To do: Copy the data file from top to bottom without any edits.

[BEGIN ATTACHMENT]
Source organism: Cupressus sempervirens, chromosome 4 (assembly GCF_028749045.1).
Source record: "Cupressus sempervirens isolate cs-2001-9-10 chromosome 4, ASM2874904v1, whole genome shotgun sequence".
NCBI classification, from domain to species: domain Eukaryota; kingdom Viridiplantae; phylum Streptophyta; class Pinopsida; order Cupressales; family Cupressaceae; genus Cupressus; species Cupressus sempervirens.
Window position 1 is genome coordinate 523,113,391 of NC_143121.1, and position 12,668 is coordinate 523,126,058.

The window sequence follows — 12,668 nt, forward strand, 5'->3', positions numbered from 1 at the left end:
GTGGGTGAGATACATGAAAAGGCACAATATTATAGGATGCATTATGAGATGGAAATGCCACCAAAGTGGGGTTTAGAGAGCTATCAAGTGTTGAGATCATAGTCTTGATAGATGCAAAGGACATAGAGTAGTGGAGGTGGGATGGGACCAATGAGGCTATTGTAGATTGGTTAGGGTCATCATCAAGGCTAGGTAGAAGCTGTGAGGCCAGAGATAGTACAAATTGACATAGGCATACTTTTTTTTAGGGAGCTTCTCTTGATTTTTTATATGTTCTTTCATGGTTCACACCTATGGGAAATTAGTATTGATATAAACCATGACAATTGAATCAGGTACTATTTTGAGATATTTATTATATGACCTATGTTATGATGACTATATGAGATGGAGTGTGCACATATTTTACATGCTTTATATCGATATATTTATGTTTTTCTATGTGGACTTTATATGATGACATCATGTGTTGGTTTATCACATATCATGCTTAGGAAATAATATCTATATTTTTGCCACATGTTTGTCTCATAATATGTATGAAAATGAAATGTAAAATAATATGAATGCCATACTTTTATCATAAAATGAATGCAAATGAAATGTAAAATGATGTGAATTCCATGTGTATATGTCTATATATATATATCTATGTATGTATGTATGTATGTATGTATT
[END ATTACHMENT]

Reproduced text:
Source organism: Cupressus sempervirens, chromosome 4 (assembly GCF_028749045.1).
Source record: "Cupressus sempervirens isolate cs-2001-9-10 chromosome 4, ASM2874904v1, whole genome shotgun sequence".
NCBI classification, from domain to species: domain Eukaryota; kingdom Viridiplantae; phylum Streptophyta; class Pinopsida; order Cupressales; family Cupressaceae; genus Cupressus; species Cupressus sempervirens.
Window position 1 is genome coordinate 523,113,391 of NC_143121.1, and position 12,668 is coordinate 523,126,058.

The window sequence follows — 12,668 nt, forward strand, 5'->3', positions numbered from 1 at the left end:
GTGGGTGAGATACATGAAAAGGCACAATATTATAGGATGCATTATGAGATGGAAATGCCACCAAAGTGGGGTTTAGAGAGCTATCAAGTGTTGAGATCATAGTCTTGATAGATGCAAAGGACATAGAGTAGTGGAGGTGGGATGGGACCAATGAGGCTATTGTAGATTGGTTAGGGTCATCATCAAGGCTAGGTAGAAGCTGTGAGGCCAGAGATAGTACAAATTGACATAGGCATACTTTTTTTTAGGGAGCTTCTCTTGATTTTTTATATGTTCTTTCATGGTTCACACCTATGGGAAATTAGTATTGATATAAACCATGACAATTGAATCAGGTACTATTTTGAGATATTTATTATATGACCTATGTTATGATGACTATATGAGATGGAGTGTGCACATATTTTACATGCTTTATATCGATATATTTATGTTTTTCTATGTGGACTTTATATGATGACATCATGTGTTGGTTTATCACATATCATGCTTAGGAAATAATATCTATATTTTTGCCACATGTTTGTCTCATAATATGTATGAAAATGAAATGTAAAATAATATGAATGCCATACTTTTATCATAAAATGAATGCAAATGAAATGTAAAATGATGTGAATTCCATGTGTATATGTCTATATATATATATCTATGTATGTATGTATGTATGTATGTATT